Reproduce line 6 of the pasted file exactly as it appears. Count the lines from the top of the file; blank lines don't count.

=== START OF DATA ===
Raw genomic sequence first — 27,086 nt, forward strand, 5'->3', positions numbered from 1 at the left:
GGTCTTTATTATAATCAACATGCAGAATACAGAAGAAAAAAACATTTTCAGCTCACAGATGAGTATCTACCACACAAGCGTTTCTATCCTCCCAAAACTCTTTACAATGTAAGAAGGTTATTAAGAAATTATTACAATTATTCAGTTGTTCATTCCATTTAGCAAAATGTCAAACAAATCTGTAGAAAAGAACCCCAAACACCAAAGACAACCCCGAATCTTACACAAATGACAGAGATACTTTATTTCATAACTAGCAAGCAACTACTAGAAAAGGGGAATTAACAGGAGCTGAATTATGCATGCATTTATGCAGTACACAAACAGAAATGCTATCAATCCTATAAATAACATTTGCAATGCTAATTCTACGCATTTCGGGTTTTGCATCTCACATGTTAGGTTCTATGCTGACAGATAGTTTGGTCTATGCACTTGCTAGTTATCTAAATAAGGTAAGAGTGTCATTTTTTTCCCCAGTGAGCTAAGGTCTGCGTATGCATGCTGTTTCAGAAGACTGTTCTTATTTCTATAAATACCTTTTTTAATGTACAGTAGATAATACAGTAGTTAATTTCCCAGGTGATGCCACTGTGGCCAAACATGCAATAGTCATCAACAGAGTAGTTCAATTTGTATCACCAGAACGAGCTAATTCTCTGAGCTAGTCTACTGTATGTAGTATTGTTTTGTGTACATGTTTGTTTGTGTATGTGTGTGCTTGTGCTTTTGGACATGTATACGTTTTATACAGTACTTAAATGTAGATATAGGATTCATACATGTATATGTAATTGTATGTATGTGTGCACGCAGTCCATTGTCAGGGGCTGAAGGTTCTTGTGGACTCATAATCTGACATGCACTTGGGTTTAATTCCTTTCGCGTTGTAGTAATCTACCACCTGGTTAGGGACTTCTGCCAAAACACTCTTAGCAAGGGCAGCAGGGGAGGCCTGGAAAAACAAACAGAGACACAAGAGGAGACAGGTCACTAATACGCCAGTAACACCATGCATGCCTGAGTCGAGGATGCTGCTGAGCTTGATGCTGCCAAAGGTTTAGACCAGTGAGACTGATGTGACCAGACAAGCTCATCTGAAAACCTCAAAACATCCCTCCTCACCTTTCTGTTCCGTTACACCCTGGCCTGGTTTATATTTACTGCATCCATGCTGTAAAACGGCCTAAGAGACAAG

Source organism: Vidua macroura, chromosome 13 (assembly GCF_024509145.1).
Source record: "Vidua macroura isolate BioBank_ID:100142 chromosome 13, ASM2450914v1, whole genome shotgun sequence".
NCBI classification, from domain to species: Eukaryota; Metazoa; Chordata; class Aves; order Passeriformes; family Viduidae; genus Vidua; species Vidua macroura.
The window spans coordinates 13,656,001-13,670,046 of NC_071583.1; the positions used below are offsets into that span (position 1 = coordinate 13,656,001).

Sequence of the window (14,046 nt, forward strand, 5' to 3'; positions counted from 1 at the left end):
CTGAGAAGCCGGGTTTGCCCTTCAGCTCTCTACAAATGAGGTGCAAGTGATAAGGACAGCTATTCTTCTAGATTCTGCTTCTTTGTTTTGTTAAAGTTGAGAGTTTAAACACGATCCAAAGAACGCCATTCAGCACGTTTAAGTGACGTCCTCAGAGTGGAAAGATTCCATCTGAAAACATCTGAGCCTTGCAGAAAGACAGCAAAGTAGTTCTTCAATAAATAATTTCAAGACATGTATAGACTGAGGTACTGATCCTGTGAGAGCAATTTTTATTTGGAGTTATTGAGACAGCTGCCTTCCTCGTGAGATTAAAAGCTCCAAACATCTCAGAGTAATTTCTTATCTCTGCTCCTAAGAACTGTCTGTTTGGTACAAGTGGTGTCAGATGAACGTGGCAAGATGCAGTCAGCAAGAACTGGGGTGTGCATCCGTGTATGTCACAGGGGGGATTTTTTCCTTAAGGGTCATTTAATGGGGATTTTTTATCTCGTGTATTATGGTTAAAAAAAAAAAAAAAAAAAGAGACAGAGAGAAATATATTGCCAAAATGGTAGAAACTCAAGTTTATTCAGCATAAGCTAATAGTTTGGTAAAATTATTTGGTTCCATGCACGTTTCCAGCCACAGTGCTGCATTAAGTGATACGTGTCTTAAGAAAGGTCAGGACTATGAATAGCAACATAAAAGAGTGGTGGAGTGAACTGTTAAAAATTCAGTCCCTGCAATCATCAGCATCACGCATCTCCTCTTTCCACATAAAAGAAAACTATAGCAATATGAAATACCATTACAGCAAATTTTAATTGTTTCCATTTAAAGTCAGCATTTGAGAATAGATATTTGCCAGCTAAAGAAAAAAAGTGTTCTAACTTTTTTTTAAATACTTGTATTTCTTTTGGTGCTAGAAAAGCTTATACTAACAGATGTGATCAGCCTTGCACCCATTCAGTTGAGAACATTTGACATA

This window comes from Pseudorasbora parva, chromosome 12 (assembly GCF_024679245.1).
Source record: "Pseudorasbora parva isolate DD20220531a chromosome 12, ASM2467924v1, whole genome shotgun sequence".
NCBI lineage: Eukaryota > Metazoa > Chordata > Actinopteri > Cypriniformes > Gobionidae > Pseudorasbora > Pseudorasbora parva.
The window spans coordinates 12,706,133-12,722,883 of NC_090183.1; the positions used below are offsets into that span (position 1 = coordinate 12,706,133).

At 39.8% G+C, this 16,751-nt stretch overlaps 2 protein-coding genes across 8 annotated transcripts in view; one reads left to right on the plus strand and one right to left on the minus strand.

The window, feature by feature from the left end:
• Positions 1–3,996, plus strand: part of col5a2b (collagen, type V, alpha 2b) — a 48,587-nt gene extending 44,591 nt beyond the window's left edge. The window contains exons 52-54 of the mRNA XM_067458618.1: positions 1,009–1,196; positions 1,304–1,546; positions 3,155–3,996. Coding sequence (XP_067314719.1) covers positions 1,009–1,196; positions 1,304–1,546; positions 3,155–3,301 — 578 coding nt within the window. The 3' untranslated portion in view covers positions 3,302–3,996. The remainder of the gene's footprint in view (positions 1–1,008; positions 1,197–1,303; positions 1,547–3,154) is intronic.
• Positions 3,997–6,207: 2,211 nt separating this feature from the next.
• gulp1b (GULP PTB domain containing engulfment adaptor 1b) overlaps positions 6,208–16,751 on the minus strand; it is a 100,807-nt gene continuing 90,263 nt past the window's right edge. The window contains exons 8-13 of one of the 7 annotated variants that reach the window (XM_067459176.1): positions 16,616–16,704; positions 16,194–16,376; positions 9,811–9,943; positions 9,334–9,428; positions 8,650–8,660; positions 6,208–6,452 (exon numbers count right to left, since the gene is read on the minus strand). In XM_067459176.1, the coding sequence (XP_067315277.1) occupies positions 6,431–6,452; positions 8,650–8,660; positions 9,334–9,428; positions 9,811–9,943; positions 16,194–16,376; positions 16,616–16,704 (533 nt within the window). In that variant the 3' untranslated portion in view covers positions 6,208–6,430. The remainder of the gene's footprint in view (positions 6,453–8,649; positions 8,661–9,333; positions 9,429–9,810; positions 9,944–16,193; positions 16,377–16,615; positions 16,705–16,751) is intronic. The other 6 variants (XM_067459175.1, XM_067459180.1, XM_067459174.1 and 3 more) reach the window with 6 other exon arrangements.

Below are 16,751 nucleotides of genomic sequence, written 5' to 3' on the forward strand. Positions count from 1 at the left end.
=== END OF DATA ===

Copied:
The window spans coordinates 13,656,001-13,670,046 of NC_071583.1; the positions used below are offsets into that span (position 1 = coordinate 13,656,001).